Possibly Probably Not Backdoored by FBI
In a post to the OpenBSD mailing list, developer Theo de Raadt reveals an email from an ex-contributor (Gregory Perry) alleging that money was accepted from the FBI around 2000-2001, in return for implementing a backdoor into the IPSec stack. Such a backdoor would give the FBI the ability to eavesdrop on any IPSec connection made using OpenBSD, or any other projects that have since made use of its IPSec code.
Clearly this would be a big deal if true, and although we know that open source projects are regularly backdoored by rogue developers or ‘hackers’ (such as the recent ProFTPd backdoor), it is not often that we hear of governments inserting some themselves. Should we be surprised? After all it is known that the NSA was involved with the development of DES by altering the algorithm’s S-Boxes and suggesting a shorter key length. There are also rumors of a covert backdoor in several versions of the Windows OS. That said, many people are smelling a troll in this case.
Following this information (can we call it a leak rumor?), OpenBSD’s IPSec code will undoubtedly come under quite a bit of scrutiny, and I’m sure we will hear a lot more about it should anything untoward be uncovered.
Read the full mailing list post here, archived below for posterity.
[Update] Scott Lowe denies being affiliated with the FBI, and Jason Wright denies having inserted a backdoor. This is sounding more and more like a trolling. To what end, I couldn’t speculate. It’s also worth noting that this kind of activity would probably not fall under a normal NDA, but under a government-level Top Secret classification which lasts at least 25 years…
An interesting observation about OpenBSD IPSec and Stuxnet.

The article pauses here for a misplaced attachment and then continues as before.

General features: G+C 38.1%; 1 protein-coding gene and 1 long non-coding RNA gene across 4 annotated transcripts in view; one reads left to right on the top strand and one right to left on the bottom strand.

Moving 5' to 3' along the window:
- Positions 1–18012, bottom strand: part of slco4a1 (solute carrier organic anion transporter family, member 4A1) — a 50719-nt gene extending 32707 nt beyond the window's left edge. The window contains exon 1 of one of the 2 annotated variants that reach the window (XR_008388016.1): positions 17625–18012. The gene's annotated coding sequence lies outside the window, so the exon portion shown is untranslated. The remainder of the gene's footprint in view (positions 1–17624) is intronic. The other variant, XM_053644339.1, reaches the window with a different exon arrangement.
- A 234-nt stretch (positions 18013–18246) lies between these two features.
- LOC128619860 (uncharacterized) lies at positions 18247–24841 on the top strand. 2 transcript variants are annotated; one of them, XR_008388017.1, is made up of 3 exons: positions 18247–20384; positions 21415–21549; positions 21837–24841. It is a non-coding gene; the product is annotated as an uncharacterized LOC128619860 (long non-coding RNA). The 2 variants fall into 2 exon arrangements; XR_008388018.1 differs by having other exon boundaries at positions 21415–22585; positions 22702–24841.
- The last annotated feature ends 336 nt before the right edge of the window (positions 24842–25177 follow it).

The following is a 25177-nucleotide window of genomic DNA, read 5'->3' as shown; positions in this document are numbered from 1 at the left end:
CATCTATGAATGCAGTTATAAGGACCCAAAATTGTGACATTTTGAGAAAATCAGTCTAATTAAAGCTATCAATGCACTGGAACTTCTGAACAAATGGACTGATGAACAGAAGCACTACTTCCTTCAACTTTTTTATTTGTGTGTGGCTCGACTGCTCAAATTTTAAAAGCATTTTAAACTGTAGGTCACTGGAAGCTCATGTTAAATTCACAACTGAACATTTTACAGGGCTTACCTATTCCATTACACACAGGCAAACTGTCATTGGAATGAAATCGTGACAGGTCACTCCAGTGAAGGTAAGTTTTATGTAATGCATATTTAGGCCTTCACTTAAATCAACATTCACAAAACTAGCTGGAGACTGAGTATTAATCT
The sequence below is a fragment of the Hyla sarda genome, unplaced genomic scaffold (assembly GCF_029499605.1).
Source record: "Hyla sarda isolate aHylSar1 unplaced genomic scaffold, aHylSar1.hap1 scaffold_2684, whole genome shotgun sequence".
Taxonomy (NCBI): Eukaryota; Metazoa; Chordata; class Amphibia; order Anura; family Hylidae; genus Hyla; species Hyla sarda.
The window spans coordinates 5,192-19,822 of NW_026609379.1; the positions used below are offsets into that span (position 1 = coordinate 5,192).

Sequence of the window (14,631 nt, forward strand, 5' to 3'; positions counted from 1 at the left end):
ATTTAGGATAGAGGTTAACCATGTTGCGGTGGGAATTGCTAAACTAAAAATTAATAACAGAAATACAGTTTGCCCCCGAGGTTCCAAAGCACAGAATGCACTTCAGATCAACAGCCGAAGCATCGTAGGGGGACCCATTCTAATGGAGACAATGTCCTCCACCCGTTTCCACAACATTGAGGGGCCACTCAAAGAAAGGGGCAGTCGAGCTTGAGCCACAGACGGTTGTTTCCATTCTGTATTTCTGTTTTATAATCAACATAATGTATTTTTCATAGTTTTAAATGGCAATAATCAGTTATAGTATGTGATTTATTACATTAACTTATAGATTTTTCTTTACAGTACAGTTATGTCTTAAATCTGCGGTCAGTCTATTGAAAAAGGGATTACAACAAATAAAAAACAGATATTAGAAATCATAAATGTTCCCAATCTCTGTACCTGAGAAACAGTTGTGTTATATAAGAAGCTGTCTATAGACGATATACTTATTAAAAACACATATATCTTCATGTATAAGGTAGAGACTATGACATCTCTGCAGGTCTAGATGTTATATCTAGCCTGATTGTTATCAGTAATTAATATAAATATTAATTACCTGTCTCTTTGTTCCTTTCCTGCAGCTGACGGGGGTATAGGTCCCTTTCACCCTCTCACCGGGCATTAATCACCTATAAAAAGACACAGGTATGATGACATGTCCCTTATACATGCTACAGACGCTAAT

123456789101112131415161718192021222324252627282930313233343536373839404142434445464748495051525354555657585960616263646566676869707172737475767778798081828384858687888990919293 <strong><span style="font-size: xx-small;">List: <a href="http://marc.info/?l=openbsd-tech&r=1&w=2">openbsd-tech</a>Subject: <a href="http://marc.info/?t=129236639300001&r=1&w=2">Allegations regarding OpenBSD IPSEC</a>From: <a href="http://marc.info/?a=90366097200024&r=1&w=2">Theo de Raadt <deraadt () cvs ! openbsd ! org></a>Date: <a href="http://marc.info/?l=openbsd-tech&r=1&w=2&b=201012">2010-12-14 22:24:39</a>Message-ID: <a href="http://marc.info/?i=201012142224.oBEMOdWM031222%20%28%29%20cvs%20%21%20openbsd%20%21%20org">201012142224.oBEMOdWM031222 () cvs ! openbsd ! org</a></span>[<a href="http://marc.info/?l=openbsd-tech&m=129236621626462&q=raw">Download message RAW</a>]</strong>I have received a mail regarding the early development of the OpenBSDIPSEC stack. It is alleged that some ex-developers (and the companythey worked for) accepted US government money to put backdoors intoour network stack, in particular the IPSEC stack. Around 2000-2001.Since we had the first IPSEC stack available for free, large parts ofthe code are now found in many other projects/products. Over 10years, the IPSEC code has gone through many changes and fixes, so itis unclear what the true impact of these allegations are.The mail came in privately from a person I have not talked to fornearly 10 years. I refuse to become part of such a conspiracy, andwill not be talking to Gregory Perry about this. Therefore I ammaking it public so that(a) those who use the code can audit it for these problems,(b) those that are angry at the story can take other actions,(c) if it is not true, those who are being accused can defend themselves.Of course I don't like it when my private mail is forwarded. Howeverthe "little ethic" of a private mail being forwarded is much smallerthan the "big ethic" of government paying companies to pay open sourcedevelopers (a member of a community-of-friends) to insertprivacy-invading holes in software.----From: Gregory Perry <[email protected]>Subject: OpenBSD Crypto FrameworkThread-Topic: OpenBSD Crypto FrameworkThread-Index: AcuZjuF6cT4gcSmqQv+Fo3/+2m80eg==Date: Sat, 11 Dec 2010 23:55:25 +0000Message-ID: <[email protected]omain.local>Accept-Language: en-USContent-Language: en-USX-MS-Has-Attach:X-MS-TNEF-Correlator:Content-Type: text/plain; charset="iso-8859-1"Content-Transfer-Encoding: quoted-printableMIME-Version: 1.0Status: ROHello Theo,Long time no talk. If you will recall, a while back I was the CTO atNETSEC and arranged funding and donations for the OpenBSD CryptoFramework. At that same time I also did some consulting for the FBI,for their GSA Technical Support Center, which was a cryptologicreverse engineering project aimed at backdooring and implementing keyescrow mechanisms for smart card and other hardware-based computingtechnologies.My NDA with the FBI has recently expired, and I wanted to make youaware of the fact that the FBI implemented a number of backdoors andside channel key leaking mechanisms into the OCF, for the expresspurpose of monitoring the site to site VPN encryption systemimplemented by EOUSA, the parent organization to the FBI. JasonWright and several other developers were responsible for thosebackdoors, and you would be well advised to review any and all codecommits by Wright as well as the other developers he worked withoriginating from NETSEC.This is also probably the reason why you lost your DARPA funding, theymore than likely caught wind of the fact that those backdoors werepresent and didn't want to create any derivative products based uponthe same.This is also why several inside FBI folks have been recentlyadvocating the use of OpenBSD for VPN and firewalling implementationsin virtualized environments, for example Scott Lowe is a wellrespected author in virtualization circles who also happens top be onthe FBI payroll, and who has also recently published several tutorialsfor the use of OpenBSD VMs in enterprise VMware vSphere deployments.Merry Christmas...Gregory PerryChief Executive OfficerGoVirtual Education"VMware Training Products & Services"540-645-6955 x111 (local)866-354-7369 x111 (toll free)540-931-9099 (mobile)877-648-0555 (fax)